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Tuesday, 18 July 2017

On the Prowl

I completed a new quilt in my coral reef series and I called it On the Prowl. The quilt is all about Lion Fish and how they trap smaller fish against the rocks and kill them with their poisonous spines.

On the Prowl ©2017 Linda Steele



I find it incredible that such a beautiful fish can be so dangerous. When the Lion Fish appear,  the small fish dart everywhere trying to get away from them.

I actually started this quilt at the beginning of the year just for some fun while my sewing machine was being repaired.

I was looking back at the photos of how I started it and sometimes it's amazing to see how I start and wonder how I ever got it done. Sometimes it's just persistence.

Here is a photo of me trying to replicate a cave.


It doesn't look like a very promising start does it? I actually painted over the background water fabric because the original fabric had too many colour variations and wasn't quite dark enough for deep in a cave.

Here I am trying to find the correct fabrics for the rocks. I must have made the fish first because I knew that they would be the focus of the quilt.

Auditioning rock fabrics
Here are some close-up photos of the Lion fish. I used organza for their fins to give a more delicate look.

Lion Fish
 Finally another detail photo of the top right corner, apart from some colonial knots all the coral detail is done by machine.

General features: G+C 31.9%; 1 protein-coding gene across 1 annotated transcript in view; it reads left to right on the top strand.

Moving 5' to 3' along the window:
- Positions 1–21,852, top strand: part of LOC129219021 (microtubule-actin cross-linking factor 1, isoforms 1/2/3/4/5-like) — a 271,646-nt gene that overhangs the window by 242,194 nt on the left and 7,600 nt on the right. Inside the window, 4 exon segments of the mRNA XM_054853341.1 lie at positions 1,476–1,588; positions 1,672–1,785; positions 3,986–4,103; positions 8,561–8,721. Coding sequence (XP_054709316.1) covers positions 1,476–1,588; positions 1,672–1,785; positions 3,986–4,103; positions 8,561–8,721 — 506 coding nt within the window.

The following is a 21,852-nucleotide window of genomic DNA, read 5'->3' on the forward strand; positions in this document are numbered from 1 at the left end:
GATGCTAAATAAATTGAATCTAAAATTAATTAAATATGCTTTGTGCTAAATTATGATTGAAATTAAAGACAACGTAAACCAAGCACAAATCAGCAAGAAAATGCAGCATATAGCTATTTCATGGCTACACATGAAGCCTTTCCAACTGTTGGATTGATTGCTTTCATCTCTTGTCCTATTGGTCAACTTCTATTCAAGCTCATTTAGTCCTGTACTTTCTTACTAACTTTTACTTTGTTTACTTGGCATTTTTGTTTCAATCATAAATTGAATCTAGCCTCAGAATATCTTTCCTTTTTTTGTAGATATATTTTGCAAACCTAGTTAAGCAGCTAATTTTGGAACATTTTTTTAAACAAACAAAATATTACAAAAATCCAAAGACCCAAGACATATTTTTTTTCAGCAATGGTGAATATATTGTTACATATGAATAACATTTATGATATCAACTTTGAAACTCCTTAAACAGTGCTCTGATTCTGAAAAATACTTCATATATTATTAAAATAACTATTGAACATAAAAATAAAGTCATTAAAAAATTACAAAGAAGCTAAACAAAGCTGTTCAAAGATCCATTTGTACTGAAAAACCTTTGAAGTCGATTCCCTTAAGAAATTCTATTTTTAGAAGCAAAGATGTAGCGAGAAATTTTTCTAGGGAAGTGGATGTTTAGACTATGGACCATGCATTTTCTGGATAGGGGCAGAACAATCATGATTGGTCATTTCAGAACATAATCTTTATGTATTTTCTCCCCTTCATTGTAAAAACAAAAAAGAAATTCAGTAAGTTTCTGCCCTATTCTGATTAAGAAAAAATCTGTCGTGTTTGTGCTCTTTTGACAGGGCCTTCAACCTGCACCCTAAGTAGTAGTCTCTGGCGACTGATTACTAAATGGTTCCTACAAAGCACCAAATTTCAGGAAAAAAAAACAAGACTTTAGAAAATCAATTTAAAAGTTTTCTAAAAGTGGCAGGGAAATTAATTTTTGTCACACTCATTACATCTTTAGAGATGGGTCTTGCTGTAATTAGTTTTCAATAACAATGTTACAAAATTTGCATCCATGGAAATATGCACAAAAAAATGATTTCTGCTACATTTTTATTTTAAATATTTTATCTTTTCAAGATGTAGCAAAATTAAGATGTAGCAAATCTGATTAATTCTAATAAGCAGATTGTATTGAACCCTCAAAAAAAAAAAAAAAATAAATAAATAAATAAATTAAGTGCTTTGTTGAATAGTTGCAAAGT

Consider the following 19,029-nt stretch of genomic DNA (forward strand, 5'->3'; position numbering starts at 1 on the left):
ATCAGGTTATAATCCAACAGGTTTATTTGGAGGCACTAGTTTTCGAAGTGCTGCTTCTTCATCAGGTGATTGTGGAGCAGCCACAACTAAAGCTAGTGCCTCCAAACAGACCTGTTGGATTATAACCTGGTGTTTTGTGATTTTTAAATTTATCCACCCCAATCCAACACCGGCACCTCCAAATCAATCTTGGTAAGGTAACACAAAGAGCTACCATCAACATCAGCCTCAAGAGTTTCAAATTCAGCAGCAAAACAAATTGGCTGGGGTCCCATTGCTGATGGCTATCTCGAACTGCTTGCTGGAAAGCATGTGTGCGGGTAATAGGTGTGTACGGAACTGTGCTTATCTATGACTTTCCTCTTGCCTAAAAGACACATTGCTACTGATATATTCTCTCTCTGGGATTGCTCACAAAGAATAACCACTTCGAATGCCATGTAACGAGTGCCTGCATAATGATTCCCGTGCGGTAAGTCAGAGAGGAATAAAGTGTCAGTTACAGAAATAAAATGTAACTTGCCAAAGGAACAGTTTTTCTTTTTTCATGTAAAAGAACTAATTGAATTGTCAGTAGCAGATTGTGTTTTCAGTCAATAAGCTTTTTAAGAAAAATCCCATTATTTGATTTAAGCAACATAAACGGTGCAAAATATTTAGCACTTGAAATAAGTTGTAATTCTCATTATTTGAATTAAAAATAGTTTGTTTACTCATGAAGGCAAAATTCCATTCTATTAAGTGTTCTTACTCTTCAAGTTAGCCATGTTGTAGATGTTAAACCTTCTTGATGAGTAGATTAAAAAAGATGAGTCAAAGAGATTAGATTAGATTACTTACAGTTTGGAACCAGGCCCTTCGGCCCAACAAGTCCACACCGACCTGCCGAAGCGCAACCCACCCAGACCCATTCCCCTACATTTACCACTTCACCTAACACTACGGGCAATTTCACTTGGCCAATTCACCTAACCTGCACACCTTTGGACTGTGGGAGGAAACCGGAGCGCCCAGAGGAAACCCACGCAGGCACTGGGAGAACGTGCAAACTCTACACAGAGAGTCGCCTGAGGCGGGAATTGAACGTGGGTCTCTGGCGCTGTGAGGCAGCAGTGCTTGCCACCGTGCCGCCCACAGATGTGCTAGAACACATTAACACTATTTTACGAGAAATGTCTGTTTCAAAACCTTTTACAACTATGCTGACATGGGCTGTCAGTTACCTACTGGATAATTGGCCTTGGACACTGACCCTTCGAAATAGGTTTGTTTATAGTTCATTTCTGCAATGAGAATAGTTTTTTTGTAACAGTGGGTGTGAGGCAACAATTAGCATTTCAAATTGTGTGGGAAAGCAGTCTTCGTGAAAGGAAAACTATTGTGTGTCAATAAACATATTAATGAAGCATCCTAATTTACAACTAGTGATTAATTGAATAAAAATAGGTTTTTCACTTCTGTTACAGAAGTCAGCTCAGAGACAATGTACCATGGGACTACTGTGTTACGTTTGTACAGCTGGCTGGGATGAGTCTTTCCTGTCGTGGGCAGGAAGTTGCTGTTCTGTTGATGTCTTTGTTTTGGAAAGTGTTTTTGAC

On the Prowl detail

I enjoyed making this wall hanging, it size is 42" wide and 28" long.

Bye for now,
Linda

Tuesday, 11 July 2017

Crazy Quilt Round Robin 4

I have finished the next round in the Southern Cross Crazies Round Robin. Six of us from the group are participating in the current round robin. What is a round robin?  Well the rules are slightly different with each one but with this one we had to make up some 6" square base blocks and send them on to the next person on the list of participants.



When you receive the blocks you pick one and decorate it with crazy quilting stitches and then post them off to the next person. Eventually all the blocks get embroidered and you receive your own blocks back. It's up to you what you do with them after that.

This round I received Maureen B's blocks. She wanted us to only sew on the seam lines in neutral colours and no motifs, beads or lace.

Here is what some of the others had already done for her. I noticed that they couldn't help themselves and added some heart motifs.





It was actually hard at first to only sew on the seam lines and not add any motifs, but I got away with it by sewing some wide seam embroidery and it went very quickly.

This is what it looked like when I had finished.



Only one more round to go, I wonder what the last lot of blocks will look like? I enjoy getting the parcel in the mail and see what the others have done.

Bye for now,
Linda

Tuesday, 4 July 2017

William Dobell at Tarrawarra